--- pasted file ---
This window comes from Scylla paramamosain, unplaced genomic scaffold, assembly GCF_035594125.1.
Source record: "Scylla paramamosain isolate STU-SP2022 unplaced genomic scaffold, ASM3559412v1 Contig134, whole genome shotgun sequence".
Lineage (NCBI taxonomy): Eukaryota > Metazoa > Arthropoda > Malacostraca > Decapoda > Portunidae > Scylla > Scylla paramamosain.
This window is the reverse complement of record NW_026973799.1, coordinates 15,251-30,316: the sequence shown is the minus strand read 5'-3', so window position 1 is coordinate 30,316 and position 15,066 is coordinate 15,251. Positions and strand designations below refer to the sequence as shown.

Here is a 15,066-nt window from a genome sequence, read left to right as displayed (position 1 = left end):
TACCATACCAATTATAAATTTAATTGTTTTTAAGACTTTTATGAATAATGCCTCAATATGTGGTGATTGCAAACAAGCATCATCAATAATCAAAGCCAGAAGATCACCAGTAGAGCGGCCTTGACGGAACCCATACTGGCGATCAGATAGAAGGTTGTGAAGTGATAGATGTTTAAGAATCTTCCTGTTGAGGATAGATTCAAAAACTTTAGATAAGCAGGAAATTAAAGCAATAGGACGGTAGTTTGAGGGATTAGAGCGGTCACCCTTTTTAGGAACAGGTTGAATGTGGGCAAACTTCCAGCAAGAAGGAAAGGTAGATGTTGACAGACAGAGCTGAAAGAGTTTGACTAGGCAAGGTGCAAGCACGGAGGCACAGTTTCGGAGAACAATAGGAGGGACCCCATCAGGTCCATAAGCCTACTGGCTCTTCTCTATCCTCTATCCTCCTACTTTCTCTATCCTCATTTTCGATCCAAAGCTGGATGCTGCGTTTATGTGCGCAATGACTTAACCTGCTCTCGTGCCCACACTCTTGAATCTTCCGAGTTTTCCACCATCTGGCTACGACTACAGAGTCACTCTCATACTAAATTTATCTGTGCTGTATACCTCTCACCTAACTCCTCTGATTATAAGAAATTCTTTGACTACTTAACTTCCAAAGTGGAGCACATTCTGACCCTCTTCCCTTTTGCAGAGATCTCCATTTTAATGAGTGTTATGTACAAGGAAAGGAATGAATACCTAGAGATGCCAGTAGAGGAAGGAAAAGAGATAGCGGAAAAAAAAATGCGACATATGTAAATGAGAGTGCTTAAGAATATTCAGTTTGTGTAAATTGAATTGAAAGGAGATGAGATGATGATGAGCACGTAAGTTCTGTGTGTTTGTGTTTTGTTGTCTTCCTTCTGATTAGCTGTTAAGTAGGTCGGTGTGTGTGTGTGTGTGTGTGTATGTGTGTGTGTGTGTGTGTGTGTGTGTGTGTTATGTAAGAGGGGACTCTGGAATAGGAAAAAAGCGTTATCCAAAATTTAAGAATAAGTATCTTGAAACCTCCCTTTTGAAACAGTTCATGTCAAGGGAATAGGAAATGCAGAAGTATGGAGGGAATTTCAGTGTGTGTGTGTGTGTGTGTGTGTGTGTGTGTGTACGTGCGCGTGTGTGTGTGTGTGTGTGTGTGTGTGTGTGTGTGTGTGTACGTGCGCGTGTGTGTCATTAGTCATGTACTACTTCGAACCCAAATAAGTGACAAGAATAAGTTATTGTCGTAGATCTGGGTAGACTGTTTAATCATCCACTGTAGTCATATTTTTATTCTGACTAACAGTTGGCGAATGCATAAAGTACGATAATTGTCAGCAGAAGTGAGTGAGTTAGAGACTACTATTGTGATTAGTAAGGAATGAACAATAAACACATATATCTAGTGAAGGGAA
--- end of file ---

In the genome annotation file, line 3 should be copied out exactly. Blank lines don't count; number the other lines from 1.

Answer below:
Lineage (NCBI taxonomy): Eukaryota > Metazoa > Arthropoda > Malacostraca > Decapoda > Portunidae > Scylla > Scylla paramamosain.